Project Summary

A variety of innovative street designs are being built in communities across the country to create more walkable, livable places. Seeking to ensure these new street designs meet requirements under the Americans with Disabilities Act, the Federal Highway Administration asked Toole Design to prepare Accessible Shared Streets, to explore the needs of people with vision disabilities in the design of curb-less, low-speed streets.  Through a series of workshops and field walks, Toole Design engaged people with vision disabilities to provide detailed, first-hand input.  Accessible Shared Streets breaks new ground – it is the first Federal publication to discuss the use of directional indicators, a design feature that is commonly used in Europe and parts of Asia to guide pedestrians who are blind along accessible pathways.

The resource is available for review, in both PDF and screen reader-compatible HTML, from the FHWA website.

The guidance provided in Accessible Shared Streets was informed by a robust stakeholder engagement process involving more than 150 people, including people with a range of vision disabilities, orientation and mobility specialists, local officials, the US Access Board, representatives from NACTO, and others.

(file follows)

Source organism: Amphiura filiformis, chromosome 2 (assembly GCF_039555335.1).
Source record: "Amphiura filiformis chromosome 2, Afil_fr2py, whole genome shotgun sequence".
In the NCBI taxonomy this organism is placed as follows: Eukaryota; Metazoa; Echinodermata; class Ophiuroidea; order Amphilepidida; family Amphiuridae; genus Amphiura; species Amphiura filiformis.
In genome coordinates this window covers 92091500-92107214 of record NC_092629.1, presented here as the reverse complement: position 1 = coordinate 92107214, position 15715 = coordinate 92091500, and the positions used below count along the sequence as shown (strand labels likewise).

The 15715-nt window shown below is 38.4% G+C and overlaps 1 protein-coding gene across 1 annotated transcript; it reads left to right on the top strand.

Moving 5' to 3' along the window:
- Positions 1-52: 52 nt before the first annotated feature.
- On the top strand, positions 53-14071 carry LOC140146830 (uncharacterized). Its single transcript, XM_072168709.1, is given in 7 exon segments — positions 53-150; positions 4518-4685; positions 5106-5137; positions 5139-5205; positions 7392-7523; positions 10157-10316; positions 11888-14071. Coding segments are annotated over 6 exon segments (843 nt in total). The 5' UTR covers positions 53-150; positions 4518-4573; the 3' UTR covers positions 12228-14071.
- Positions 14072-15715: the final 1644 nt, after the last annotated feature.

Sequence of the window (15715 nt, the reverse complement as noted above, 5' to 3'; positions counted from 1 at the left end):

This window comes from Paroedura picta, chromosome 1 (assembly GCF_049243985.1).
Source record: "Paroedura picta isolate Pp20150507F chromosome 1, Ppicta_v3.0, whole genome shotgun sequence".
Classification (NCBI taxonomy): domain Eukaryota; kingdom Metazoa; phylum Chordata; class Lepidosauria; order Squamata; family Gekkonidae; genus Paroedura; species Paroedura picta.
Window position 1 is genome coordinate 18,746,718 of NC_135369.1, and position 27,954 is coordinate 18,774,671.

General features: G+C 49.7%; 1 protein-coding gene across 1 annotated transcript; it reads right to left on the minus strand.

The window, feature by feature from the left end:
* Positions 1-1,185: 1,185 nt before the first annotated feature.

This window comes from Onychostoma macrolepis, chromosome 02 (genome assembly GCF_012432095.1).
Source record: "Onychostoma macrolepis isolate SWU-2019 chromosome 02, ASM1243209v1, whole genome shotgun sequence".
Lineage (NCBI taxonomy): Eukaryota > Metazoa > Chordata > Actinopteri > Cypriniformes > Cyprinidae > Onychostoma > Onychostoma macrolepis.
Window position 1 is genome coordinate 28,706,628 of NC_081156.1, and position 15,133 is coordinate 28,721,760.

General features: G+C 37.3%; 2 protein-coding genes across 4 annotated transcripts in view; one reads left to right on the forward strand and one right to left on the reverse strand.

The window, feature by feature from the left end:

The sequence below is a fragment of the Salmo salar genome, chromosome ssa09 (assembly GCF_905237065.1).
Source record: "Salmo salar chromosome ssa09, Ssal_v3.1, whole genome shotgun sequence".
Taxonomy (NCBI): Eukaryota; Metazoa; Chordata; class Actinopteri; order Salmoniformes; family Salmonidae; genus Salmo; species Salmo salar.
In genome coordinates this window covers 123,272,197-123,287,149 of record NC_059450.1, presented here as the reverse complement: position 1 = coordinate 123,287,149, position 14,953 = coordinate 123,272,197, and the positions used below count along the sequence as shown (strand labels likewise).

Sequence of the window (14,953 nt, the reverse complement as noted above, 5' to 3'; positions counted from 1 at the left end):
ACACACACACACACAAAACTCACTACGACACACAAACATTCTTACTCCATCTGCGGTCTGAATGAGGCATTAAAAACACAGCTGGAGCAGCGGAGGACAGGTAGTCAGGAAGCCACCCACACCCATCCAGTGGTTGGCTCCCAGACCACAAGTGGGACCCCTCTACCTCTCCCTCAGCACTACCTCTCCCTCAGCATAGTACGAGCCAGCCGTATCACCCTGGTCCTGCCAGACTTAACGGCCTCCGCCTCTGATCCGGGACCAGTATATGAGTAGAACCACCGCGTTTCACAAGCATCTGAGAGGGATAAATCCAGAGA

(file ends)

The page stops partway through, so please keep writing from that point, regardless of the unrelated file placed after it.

We created a book with tactile graphics to help stakeholders who had a vision disability understand the innovative street designs that were the focus of the project.
Additional graphics helped sighted participants better understand the spectrum of vision disabilities, and better understand the user experience for people with them.
Accessible Shared Streets is the first federal guidance document to discuss directional indicators, a tactile walking surface that can be used to help people with vision disabilities locate a mid-block crossing or bus stop, navigate a transit station or large open plaza, or follow a pedestrian access route when other cues are insufficient.

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